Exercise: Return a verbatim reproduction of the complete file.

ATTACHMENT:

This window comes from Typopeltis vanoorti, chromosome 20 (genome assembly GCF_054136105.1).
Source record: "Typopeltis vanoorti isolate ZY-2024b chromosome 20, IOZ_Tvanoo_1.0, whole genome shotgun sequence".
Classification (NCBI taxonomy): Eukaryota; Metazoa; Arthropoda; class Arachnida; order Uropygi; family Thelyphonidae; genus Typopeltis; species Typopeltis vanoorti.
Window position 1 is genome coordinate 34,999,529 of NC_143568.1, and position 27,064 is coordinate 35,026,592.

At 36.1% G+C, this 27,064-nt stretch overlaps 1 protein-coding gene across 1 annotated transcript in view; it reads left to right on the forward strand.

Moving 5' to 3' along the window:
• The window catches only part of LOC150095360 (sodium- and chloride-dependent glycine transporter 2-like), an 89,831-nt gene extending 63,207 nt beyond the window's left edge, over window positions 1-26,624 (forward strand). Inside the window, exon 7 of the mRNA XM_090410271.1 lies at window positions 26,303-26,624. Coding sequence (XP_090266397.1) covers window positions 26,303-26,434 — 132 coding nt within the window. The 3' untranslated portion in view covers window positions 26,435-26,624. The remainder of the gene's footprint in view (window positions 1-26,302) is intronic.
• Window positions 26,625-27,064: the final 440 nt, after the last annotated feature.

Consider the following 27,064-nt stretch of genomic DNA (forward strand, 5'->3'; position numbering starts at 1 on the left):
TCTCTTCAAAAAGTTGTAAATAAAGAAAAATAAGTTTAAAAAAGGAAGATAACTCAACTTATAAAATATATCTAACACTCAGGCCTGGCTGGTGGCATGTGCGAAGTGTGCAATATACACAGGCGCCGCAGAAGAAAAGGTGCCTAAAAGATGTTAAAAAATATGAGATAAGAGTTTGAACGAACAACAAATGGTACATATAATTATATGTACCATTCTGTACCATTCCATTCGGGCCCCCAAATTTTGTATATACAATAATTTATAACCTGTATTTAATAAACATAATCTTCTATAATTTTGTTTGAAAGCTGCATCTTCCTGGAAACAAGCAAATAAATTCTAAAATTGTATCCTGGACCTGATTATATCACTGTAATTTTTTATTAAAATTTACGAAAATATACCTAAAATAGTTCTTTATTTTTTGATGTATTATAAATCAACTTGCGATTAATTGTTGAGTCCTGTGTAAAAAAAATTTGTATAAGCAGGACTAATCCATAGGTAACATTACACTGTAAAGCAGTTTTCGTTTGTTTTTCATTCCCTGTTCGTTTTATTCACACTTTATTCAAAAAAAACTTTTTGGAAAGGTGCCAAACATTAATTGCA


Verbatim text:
This window comes from Typopeltis vanoorti, chromosome 20 (genome assembly GCF_054136105.1).
Source record: "Typopeltis vanoorti isolate ZY-2024b chromosome 20, IOZ_Tvanoo_1.0, whole genome shotgun sequence".
Classification (NCBI taxonomy): Eukaryota; Metazoa; Arthropoda; class Arachnida; order Uropygi; family Thelyphonidae; genus Typopeltis; species Typopeltis vanoorti.
Window position 1 is genome coordinate 34,999,529 of NC_143568.1, and position 27,064 is coordinate 35,026,592.

At 36.1% G+C, this 27,064-nt stretch overlaps 1 protein-coding gene across 1 annotated transcript in view; it reads left to right on the forward strand.

Moving 5' to 3' along the window:
• The window catches only part of LOC150095360 (sodium- and chloride-dependent glycine transporter 2-like), an 89,831-nt gene extending 63,207 nt beyond the window's left edge, over window positions 1-26,624 (forward strand). Inside the window, exon 7 of the mRNA XM_090410271.1 lies at window positions 26,303-26,624. Coding sequence (XP_090266397.1) covers window positions 26,303-26,434 — 132 coding nt within the window. The 3' untranslated portion in view covers window positions 26,435-26,624. The remainder of the gene's footprint in view (window positions 1-26,302) is intronic.
• Window positions 26,625-27,064: the final 440 nt, after the last annotated feature.

Consider the following 27,064-nt stretch of genomic DNA (forward strand, 5'->3'; position numbering starts at 1 on the left):
TCTCTTCAAAAAGTTGTAAATAAAGAAAAATAAGTTTAAAAAAGGAAGATAACTCAACTTATAAAATATATCTAACACTCAGGCCTGGCTGGTGGCATGTGCGAAGTGTGCAATATACACAGGCGCCGCAGAAGAAAAGGTGCCTAAAAGATGTTAAAAAATATGAGATAAGAGTTTGAACGAACAACAAATGGTACATATAATTATATGTACCATTCTGTACCATTCCATTCGGGCCCCCAAATTTTGTATATACAATAATTTATAACCTGTATTTAATAAACATAATCTTCTATAATTTTGTTTGAAAGCTGCATCTTCCTGGAAACAAGCAAATAAATTCTAAAATTGTATCCTGGACCTGATTATATCACTGTAATTTTTTATTAAAATTTACGAAAATATACCTAAAATAGTTCTTTATTTTTTGATGTATTATAAATCAACTTGCGATTAATTGTTGAGTCCTGTGTAAAAAAAATTTGTATAAGCAGGACTAATCCATAGGTAACATTACACTGTAAAGCAGTTTTCGTTTGTTTTTCATTCCCTGTTCGTTTTATTCACACTTTATTCAAAAAAAACTTTTTGGAAAGGTGCCAAACATTAATTGCA